Raytheon has said it is working on new technology that will allow ship commanders to revise the Tomahawk cruise missile’s flight path even after it has been launched. This new technology will allow the Navy to hit moving targets, which is a first for the Tomahawk missile.
The Tomahawk cruise missile is already in flight when the call comes in.
Something’s come up. A new, more urgent danger.
The commander makes his own call. The missile is re-directed, placed on its way to the new, higher-priority target.
This ability to alter a Tomahawk missile’s mission in real-time is new, one of many enhancements Raytheon is building into this go-to weapon. Two tests by the U.S. Navy recently proved the missile can receive and respond to new orders while in flight. And there’s another advantage to the new Tomahawk: it now has the longest range of any similar weapon that can be carried on a ship.
“We’re very excited about where the Navy wants to go with Tomahawk,” said Dave Adams, Raytheon’s Tomahawk senior program director.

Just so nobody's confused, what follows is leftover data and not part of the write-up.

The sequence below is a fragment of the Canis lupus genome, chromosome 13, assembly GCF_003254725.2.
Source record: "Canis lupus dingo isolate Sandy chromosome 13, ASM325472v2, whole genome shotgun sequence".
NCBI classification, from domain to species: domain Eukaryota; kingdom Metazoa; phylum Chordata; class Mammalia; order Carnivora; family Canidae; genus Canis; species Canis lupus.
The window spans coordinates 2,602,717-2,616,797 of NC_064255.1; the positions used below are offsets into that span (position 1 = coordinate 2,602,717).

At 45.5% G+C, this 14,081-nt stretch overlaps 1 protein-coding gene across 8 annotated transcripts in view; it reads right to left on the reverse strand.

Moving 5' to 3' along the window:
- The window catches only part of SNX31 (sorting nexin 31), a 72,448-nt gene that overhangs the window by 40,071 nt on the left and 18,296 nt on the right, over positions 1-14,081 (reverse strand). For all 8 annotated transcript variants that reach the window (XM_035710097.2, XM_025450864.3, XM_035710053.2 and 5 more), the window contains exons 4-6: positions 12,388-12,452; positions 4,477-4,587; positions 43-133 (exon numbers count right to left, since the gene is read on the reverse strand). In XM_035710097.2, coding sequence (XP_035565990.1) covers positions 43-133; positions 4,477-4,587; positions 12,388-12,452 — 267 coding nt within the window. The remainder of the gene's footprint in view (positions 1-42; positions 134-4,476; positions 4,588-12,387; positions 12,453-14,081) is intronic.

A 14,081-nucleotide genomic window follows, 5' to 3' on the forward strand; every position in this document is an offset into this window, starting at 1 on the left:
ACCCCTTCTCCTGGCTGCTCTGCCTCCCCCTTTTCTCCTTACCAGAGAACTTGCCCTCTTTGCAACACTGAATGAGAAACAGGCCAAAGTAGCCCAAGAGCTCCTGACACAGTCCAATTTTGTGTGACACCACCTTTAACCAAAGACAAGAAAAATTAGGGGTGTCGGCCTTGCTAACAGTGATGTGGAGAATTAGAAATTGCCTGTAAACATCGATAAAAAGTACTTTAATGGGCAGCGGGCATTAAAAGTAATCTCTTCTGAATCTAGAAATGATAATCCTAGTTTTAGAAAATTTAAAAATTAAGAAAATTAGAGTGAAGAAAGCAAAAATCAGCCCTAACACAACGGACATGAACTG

For the first time, the Navy is considering using Tomahawk against moving targets, an important consideration on the open sea.
“It’s unique in the country’s portfolio, in terms of its very long range and the fact that it’s deployed from ships and submarines,” Adams said. “If you look at everywhere a ship or a sub can go with the range that we have, you literally can cover 90 percent of the world.”
The Navy tests were the next step in the evolution of the Tomahawk missile, a GPS-guided precision weapon that can fly more than 1,000 miles, circle on command and even transmit photos of its target to commanders before striking.
Tomahawk is used by U.S. and British forces to defeat integrated air defense systems and strike high-value, fixed and moving targets.
Read more here from Raytheon.